At the iResults kiosks, runners can search either by bib number or by last name, and also view overall results and results for each age-group. High speed, auto-cut printers will be available on some of the kiosks so results can be printed on the spot. The aim of the kiosks is to eliminate the need for posting paper results. The system is wireless and waterproof and the kiosks will be mounted in steel housings bolted to a table for security.

 For more information, visit the company website at www.iresultslive.com

 Media Contact: Inventor and iResults owner Steve Delahunty is available at steve.delahunty@gmail.com.

 

TD Bank Leading the Corporate Partners who Fuel the Race

Without the help of title sponsor TD Bank, America’s Most Convenient Bank®, and the race’s other corporate partners, the TD Beach to Beacon 10K would not be the world-class event that it is. TD Bank former president and CEO Bill Ryan met with Olympic Gold Medalist Joan Benoit Samuelson 19 years ago to create this premier running event in her home state, beginning in 1998.

TD Bank is the title sponsor of the TD Beach to Beacon 10K.

Corporate partners Nike, Hannaford, Poland Spring and MaineHealth also jumped on board that first year and have supported the race ever since. Other long-time sponsors are IDEXX, Northeast Delta Dental and WCSH6. and Olympia Sports..

“Just like the world-class runners we attract each year, our sponsors include some of the most recognizable and trusted names in Maine, the region and around the world,” said Race President Mike Stone.

He added, “It’s hard to describe just how grateful we are for the generous and vital support we receive from our sponsors, new and returning. In addition to being a world-class road race, the TD Beach to Beacon 10K truly has grown into a celebration of health and fitness for the entire region. The stature of this race would not be maintained without the continued support we receive from all of our sponsors. We can’t thank them enough.”

Larry Wold, President of TD Bank in Maine, is among the 118 legacy runners who have taken part in all 18 previous TD Beach to Beacons. Wold, 57, a Freeport, Maine resident, is an active member of the community and is involved in a number of fundraising events and causes. He joined the company in 1991. If interested in a story about someone who is a leader at TD Bank AND has run the race all 18 years – and will run his 19th this year, Wold would make a great feature story. Plus, he’s no slouch as a runner.

MEDIA CONTACT: FMI, contact Beryl Wolfe at beryl@wolfenews.com or visit the race website at www.beach2beacon.org or the bank’s site at www.tdbank.com

 

Photo Op at Bib Pickup and Expo on Aug. 4 and 5

Like almost all aspects of the TD Beach to Beacon 10K, the race’s Expo rates right up there for variety and the sheer number of vendors. There is something for everybody. The Expo runs alongside bib and t-shirt pick up, which is from 4 p.m. to 8 p.m. at Cape Elizabeth High School Thursday and Friday, Aug. 4 and 5.

This year, 45 vendors, including various retailers, non-profits and race sponsors, will set up booths to offer helpful information, merchandise and giveaways. The exhibitors are: Northeast Delta Dental, Hannaford Bros., BonTon, Cif Bar, Nike Factory Store,  Anthem,  National Running Center, Oceanside Realty, Revision Energy, Spandits, Oculus Eyewear, Scarborough Family Chiropractic, Coastal Wellness Chiropractic, Pauline Warg Designs, LLC, AdvoCare, Fleet Feet Running, Janji, Handy Spandy, Back In Motion, Workout Fitness Store, Vitamin Shoppe, Loco Running, Sportyside, Bermuda Marathon, Thos. Moser, Oakhurst Dairy,  Terra Cotta Pasta,  MaineHealth, , AAA, Nike, Cape Elizabeth Girls Cross Country Team, RI Blood Service, Good Shepard Food Bank, Riverview Foundation, Community Cancer Center, Pineland VAST Program, Maine Track Club,  26.2 with Donna, Riverview Foundation, and Moving Maine Forward. Woodard & Currant Foundation and Inate Family Chiropractice. The beneficiary, My Place Teen Center, will also have a booth.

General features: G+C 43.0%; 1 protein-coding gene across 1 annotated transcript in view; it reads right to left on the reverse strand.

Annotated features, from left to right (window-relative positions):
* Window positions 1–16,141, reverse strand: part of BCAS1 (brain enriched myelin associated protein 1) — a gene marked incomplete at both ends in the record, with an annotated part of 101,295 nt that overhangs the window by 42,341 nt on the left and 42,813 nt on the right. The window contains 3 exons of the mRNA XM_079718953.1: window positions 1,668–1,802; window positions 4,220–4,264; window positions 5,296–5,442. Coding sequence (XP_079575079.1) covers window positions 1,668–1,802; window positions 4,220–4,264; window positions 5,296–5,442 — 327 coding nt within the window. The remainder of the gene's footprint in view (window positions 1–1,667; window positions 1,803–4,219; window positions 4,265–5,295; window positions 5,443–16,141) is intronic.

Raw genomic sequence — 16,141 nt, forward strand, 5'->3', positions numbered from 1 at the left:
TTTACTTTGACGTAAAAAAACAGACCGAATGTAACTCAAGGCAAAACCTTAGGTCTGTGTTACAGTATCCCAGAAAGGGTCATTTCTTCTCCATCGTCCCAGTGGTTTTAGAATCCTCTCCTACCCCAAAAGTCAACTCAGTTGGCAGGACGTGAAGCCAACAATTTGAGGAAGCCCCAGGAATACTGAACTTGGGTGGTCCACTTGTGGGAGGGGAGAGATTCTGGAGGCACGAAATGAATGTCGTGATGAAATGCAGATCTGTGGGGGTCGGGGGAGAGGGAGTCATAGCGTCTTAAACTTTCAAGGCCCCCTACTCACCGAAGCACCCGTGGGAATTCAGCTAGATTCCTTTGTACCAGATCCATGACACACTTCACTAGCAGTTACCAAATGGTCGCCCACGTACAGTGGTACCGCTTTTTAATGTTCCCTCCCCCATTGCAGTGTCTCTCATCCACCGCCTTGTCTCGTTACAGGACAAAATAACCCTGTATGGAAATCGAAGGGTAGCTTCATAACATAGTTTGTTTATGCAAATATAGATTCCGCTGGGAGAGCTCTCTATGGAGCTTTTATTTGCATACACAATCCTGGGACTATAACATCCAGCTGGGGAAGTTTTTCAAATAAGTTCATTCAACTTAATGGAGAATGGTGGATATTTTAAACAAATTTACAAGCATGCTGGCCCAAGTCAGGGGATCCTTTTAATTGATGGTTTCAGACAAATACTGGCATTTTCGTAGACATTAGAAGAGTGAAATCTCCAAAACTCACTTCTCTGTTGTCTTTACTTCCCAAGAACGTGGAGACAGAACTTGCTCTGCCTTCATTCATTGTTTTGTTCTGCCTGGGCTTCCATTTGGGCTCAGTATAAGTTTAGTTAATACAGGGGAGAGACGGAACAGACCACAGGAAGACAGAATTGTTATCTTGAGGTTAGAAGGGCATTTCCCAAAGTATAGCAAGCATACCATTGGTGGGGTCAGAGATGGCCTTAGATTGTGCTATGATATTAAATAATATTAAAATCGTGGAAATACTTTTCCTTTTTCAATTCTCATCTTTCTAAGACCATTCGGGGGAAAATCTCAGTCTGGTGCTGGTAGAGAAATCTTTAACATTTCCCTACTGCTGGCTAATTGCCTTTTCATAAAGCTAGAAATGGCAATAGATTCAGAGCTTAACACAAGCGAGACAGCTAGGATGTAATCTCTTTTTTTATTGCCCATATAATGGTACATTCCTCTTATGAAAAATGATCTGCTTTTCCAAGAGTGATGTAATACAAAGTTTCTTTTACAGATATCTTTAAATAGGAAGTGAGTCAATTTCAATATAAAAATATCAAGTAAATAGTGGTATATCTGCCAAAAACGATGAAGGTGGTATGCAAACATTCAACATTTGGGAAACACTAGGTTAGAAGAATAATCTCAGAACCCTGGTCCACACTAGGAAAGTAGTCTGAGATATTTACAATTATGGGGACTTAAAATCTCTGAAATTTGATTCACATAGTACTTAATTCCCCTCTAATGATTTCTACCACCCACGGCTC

With the flurry of activity, anticipation and interesting exhibits and giveaways, the Expo and registration are an ideal pre-race photo op.

Media Contact: The coordinator of the Expo is Angela Best, who can be reached at bestn92@gmail.com (207) 233-4216.

 

 Joan Benoit Samuelson

TD Beach to Beacon founder Joan Benoit Samuelson won the 1984 Olympic marathon.

TD Beach to Beacon founder Joan Benoit Samuelson, 58, is a running icon who remains Maine’s most admired athlete. She is an inspiration and a role model for girls and women around the globe. Her quiet determination, on display for the entire world to see during her marathon victory at the 1984 Olympics, played a key role in making her dream of staging a major road race in Cape Elizabeth a reality.

Joan works tirelessly on the race that she started as evidenced by her race-day activities, which includes presiding at the start, personally greeting hundreds and hundreds of runners at the finish, posing for pictures and welcoming dignitaries, and quite often helping with the post-race cleanup.

She also continues to inspire on race courses around the country by competing at a high level still, setting numerous age-group records along the way. But Joan’s legacy goes well beyond her records. She is a strong advocate for the environment, children and healthy choices.